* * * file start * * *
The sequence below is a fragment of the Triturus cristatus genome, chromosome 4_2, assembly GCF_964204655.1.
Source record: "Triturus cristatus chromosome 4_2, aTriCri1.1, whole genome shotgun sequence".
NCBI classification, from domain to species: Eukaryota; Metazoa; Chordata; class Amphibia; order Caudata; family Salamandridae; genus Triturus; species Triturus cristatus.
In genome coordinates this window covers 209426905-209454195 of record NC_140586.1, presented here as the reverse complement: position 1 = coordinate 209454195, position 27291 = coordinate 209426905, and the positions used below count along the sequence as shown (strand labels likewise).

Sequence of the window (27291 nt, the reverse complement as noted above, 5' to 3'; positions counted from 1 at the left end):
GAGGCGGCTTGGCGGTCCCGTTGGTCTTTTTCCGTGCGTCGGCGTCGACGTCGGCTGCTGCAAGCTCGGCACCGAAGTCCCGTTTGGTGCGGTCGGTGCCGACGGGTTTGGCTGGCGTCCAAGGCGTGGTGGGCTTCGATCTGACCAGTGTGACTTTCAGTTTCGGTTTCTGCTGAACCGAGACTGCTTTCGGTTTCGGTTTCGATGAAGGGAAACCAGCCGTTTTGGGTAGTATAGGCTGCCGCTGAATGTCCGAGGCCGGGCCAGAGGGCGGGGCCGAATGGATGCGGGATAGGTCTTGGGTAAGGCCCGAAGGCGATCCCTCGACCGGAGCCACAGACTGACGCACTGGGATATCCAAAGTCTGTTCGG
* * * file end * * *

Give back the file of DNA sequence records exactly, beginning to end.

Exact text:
The sequence below is a fragment of the Triturus cristatus genome, chromosome 4_2, assembly GCF_964204655.1.
Source record: "Triturus cristatus chromosome 4_2, aTriCri1.1, whole genome shotgun sequence".
NCBI classification, from domain to species: Eukaryota; Metazoa; Chordata; class Amphibia; order Caudata; family Salamandridae; genus Triturus; species Triturus cristatus.
In genome coordinates this window covers 209426905-209454195 of record NC_140586.1, presented here as the reverse complement: position 1 = coordinate 209454195, position 27291 = coordinate 209426905, and the positions used below count along the sequence as shown (strand labels likewise).

Sequence of the window (27291 nt, the reverse complement as noted above, 5' to 3'; positions counted from 1 at the left end):
GAGGCGGCTTGGCGGTCCCGTTGGTCTTTTTCCGTGCGTCGGCGTCGACGTCGGCTGCTGCAAGCTCGGCACCGAAGTCCCGTTTGGTGCGGTCGGTGCCGACGGGTTTGGCTGGCGTCCAAGGCGTGGTGGGCTTCGATCTGACCAGTGTGACTTTCAGTTTCGGTTTCTGCTGAACCGAGACTGCTTTCGGTTTCGGTTTCGATGAAGGGAAACCAGCCGTTTTGGGTAGTATAGGCTGCCGCTGAATGTCCGAGGCCGGGCCAGAGGGCGGGGCCGAATGGATGCGGGATAGGTCTTGGGTAAGGCCCGAAGGCGATCCCTCGACCGGAGCCACAGACTGACGCACTGGGATATCCAAAGTCTGTTCGG